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Abstract Title:

Melatonin prevents endothelial dysfunction in SLE by activating the nuclear receptor retinoic acid-related orphan receptor-α.

Abstract Source:

Int Immunopharmacol. 2020 Mar 12 ;83:106365. Epub 2020 Mar 12. PMID: 32172204

Abstract Author(s):

Huijing Huang, Xuesong Liu, Dandan Chen, Yikang Lu, Jia Li, Fang Du, Chunyan Zhang, Liangjing Lu

Article Affiliation:

Huijing Huang

Abstract:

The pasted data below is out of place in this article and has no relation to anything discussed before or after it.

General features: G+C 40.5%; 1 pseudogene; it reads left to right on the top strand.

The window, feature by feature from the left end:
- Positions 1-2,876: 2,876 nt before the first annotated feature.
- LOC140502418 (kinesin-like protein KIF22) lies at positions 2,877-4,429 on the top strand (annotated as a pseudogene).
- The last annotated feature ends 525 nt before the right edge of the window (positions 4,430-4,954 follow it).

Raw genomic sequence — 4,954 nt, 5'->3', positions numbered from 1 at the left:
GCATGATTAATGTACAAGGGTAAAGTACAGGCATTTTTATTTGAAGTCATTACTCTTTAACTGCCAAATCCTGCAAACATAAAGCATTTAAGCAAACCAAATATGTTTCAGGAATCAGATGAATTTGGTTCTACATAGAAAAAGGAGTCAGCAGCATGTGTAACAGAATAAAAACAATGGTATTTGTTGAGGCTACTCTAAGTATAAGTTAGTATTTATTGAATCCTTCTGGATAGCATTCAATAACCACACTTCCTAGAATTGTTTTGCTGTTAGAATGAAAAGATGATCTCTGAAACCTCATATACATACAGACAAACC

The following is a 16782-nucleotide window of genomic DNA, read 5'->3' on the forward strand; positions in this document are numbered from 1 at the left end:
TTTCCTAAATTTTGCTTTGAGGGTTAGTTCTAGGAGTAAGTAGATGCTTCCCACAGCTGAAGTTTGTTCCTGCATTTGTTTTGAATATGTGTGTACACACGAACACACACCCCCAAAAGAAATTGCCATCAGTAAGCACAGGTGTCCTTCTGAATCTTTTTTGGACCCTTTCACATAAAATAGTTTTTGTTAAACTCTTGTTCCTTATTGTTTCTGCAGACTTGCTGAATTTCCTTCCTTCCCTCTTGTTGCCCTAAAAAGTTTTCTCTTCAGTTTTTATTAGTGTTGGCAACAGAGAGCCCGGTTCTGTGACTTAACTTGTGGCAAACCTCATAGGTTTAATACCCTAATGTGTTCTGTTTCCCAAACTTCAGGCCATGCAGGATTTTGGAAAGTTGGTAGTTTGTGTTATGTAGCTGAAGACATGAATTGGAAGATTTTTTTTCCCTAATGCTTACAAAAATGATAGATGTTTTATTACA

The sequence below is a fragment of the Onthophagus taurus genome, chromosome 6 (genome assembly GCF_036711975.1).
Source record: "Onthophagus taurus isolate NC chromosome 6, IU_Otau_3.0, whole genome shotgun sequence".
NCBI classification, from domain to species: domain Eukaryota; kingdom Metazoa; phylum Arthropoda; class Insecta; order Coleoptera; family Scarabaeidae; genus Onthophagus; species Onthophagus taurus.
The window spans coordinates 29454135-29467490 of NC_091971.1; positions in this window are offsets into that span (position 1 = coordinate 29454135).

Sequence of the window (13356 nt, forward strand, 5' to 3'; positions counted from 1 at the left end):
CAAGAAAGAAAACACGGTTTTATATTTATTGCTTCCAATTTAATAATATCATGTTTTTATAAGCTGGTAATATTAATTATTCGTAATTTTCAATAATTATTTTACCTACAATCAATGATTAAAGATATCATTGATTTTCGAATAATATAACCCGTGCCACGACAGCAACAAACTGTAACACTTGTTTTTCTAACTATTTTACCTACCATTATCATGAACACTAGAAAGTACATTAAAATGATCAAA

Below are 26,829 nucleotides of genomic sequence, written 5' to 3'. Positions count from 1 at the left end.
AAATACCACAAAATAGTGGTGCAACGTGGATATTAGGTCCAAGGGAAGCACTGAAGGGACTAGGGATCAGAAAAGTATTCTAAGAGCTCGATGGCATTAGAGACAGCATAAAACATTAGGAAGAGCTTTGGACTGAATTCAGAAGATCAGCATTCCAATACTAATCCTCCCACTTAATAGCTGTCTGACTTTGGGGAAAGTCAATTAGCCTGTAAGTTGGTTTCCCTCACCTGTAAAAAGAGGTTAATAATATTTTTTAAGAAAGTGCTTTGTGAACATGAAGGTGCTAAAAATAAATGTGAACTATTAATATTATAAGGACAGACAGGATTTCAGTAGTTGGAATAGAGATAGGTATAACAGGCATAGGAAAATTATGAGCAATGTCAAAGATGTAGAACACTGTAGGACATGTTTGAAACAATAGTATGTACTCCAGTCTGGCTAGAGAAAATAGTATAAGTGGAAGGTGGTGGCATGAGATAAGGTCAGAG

Atherosclerotic cardiovascular disease confers significant morbidity and mortality in patients with systemic lupus erythematosus (SLE). A substantial proportion of patients with SLE display accelerated endothelial dysfunction, which precedes cardiovascular disease. Melatonin and its nuclear receptor retinoid-related orphan receptor alpha (RORα) have been reported to have some protective effects on the development of atherosclerosis. However, the function of melatonin in SLE-induced endothelial dysfunction and the role that RORα plays are still unknown. In this study, we found that RORα protein expression was decreased in aortas of lupus-prone mice and in human umbilical vein endothelial cells (HUVECs) cultured with medium containing sera of patients with SLE. Melatonin-treated HUVECs showed a decrease of pro-inflammatory mRNAs [interleukin-1beta (IL-1β), interferon-gamma (IFN-γ), and tumor necrosis factor-alpha (TNF-α)] under the stimulation of SLE medium. Melatonin increased nitric oxide and antioxidant mRNAs (SOD1, GPX1, and CAT) and downregulated reactive oxygen species (ROS) level in HUVECs, which may subsequently delay endothelial senescence and promote HUVEC proliferation and repair after injury. Melatonin inhibited SLE medium-induced RAW264.7 macrophage migration. HUVECs pretreated with melatonin expressed less adhesion-related proteins (ICAM-1 and VCAM-1); as a result, these cells adhered to fewer peripheral blood monocytes. In addition, we also showed that the protective effects of melatonin on endothelial cells were largely diminished when RORα was knockdown in HUVECs. In conclusion, by targeting the nuclear receptor RORα, melatonin preserves normal functions of endothelium in SLE by its anti-inflammatory, antioxidant, and anti-senescence effects. RORα may have the potential to become a prophylactic or therapeutic target in preventing endothelial dysfunction and atherosclerotic cardiovascular disease in patients with SLE.

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